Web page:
Brachycephalic Obstructive Airway Syndrome (BOAS) is identified by various audible clinical signs. Since BOAS occurs when a dog’s internal structures, such as the palate, muscles, nasal tissues and airways, grow out of sync with the bones of the skull, each individual case manifests differently from one dog to another. The most apparent indicators of a dog suffering from BOAS is that it struggles to exercise, breathes heavily and noisily, struggles to keep cool in the heat, regurgitates food and saliva and suffers from sleep disorders. Despite variation in size and structure among brachycephalic dog, and thus variation in the precise location of the blockage, there are some common sounds which can be identified and diagnosed as resulting from brachycephalic obstructive airway syndrome. If noisy breathing gets worse as the dog exercises, a lower pitched noise is caused by vibration of the soft palate or obstruction of the nasal cavity. The second sound which is higher pitched suggests a collapse of the dog’s voice box due to compression from high pressures caused by the restriction of airflow in an obstructed airway. This is more common in pugs.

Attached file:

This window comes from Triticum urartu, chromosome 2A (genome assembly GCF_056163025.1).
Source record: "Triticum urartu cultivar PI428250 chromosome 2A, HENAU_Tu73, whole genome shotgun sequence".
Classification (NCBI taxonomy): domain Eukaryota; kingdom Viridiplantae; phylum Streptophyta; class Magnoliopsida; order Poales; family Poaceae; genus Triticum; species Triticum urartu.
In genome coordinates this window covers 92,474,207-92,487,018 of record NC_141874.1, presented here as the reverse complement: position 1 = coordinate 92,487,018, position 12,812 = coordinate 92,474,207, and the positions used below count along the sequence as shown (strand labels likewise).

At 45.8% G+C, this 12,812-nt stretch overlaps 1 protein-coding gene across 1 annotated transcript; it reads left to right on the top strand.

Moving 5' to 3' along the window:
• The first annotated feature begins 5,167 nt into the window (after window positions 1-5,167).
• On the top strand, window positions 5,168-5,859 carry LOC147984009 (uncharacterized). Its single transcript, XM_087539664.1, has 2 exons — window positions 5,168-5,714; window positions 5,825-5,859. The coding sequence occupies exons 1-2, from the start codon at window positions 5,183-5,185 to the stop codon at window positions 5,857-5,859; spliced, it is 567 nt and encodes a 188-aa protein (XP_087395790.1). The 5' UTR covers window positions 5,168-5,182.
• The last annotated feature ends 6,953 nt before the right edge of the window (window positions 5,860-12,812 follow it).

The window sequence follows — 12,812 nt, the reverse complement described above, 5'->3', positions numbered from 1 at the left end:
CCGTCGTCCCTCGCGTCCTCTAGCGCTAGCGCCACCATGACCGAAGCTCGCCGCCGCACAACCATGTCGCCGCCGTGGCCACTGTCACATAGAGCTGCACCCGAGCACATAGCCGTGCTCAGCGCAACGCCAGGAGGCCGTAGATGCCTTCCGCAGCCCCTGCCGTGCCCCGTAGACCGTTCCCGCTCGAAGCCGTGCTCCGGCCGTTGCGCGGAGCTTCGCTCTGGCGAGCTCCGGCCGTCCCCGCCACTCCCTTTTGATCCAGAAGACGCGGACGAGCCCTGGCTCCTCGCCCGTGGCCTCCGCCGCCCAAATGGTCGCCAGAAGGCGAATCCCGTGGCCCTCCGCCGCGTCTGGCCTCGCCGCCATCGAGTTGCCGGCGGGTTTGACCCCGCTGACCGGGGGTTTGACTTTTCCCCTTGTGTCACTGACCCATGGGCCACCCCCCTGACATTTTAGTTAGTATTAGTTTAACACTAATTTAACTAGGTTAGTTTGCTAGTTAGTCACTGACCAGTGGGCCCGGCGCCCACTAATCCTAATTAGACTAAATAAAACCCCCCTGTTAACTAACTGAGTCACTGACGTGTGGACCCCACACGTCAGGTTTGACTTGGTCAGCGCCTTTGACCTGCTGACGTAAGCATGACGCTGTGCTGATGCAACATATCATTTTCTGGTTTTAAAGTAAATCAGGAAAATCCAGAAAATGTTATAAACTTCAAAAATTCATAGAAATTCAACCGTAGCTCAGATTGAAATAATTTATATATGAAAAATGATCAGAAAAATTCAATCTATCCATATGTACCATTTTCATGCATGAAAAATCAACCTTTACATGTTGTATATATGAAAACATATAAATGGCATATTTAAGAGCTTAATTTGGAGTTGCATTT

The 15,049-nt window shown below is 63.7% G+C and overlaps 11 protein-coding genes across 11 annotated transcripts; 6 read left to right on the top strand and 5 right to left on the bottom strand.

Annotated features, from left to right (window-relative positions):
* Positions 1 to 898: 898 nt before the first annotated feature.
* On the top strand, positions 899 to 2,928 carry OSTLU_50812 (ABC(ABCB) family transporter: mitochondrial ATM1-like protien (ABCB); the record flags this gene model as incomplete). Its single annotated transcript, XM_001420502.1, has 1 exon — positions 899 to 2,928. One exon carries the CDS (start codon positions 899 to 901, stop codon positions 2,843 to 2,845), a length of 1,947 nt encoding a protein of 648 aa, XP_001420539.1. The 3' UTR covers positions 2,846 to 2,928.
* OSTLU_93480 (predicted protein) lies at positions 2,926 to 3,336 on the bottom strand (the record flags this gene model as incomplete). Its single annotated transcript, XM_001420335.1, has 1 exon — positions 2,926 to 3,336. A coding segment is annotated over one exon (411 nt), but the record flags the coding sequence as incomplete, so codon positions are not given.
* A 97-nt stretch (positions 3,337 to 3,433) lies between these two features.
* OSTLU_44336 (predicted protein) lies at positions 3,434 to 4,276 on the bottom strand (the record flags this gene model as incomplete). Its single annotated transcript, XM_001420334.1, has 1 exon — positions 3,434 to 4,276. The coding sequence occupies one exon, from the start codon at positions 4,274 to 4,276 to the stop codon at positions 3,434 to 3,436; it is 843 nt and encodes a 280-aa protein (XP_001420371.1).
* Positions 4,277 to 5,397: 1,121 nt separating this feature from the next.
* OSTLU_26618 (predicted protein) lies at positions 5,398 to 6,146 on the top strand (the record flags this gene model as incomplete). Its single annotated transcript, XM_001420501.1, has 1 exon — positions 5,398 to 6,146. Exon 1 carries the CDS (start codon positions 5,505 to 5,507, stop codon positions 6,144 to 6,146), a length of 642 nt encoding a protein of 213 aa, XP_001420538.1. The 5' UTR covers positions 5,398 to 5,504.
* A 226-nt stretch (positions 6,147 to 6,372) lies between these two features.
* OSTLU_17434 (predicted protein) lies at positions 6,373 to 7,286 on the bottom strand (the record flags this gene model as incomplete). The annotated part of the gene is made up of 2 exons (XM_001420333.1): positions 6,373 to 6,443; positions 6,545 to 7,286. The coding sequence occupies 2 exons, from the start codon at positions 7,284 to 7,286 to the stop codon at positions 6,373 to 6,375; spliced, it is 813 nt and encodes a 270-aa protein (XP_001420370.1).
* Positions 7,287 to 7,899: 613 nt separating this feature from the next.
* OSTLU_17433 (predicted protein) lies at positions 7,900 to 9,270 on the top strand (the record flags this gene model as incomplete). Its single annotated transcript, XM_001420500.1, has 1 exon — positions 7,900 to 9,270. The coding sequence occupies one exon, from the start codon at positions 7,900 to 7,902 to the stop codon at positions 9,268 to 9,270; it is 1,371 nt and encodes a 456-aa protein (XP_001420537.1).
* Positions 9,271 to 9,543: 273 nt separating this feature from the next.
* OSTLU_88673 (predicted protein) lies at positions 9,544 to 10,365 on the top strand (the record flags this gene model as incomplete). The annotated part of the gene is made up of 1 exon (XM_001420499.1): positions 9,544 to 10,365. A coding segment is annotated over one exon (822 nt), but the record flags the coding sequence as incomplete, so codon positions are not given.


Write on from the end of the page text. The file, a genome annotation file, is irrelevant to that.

While brachycephalic breeds can reasonably be expected to have a decent quality of life, the condition can be exacerbated by obesity. A weight-loss meal plan can be implemented for a dog suffering with this alongside BOAS. It is essential that brachycephalic breeds are not exerted beyond their comfort level, as the strain from their inherent respiratory problems can overburden the heart and lungs. In the case of a flare up of symptoms, veterinarians may administer corticosteroids to treat inflammation, and oxygen to facilitate improved breathing. In severe cases, surgery may be the only option. Brachycephalic dogs, because of their congenital issues, are prone to further complications, such as eye problems, skin problems, spinal problems and birthing problems.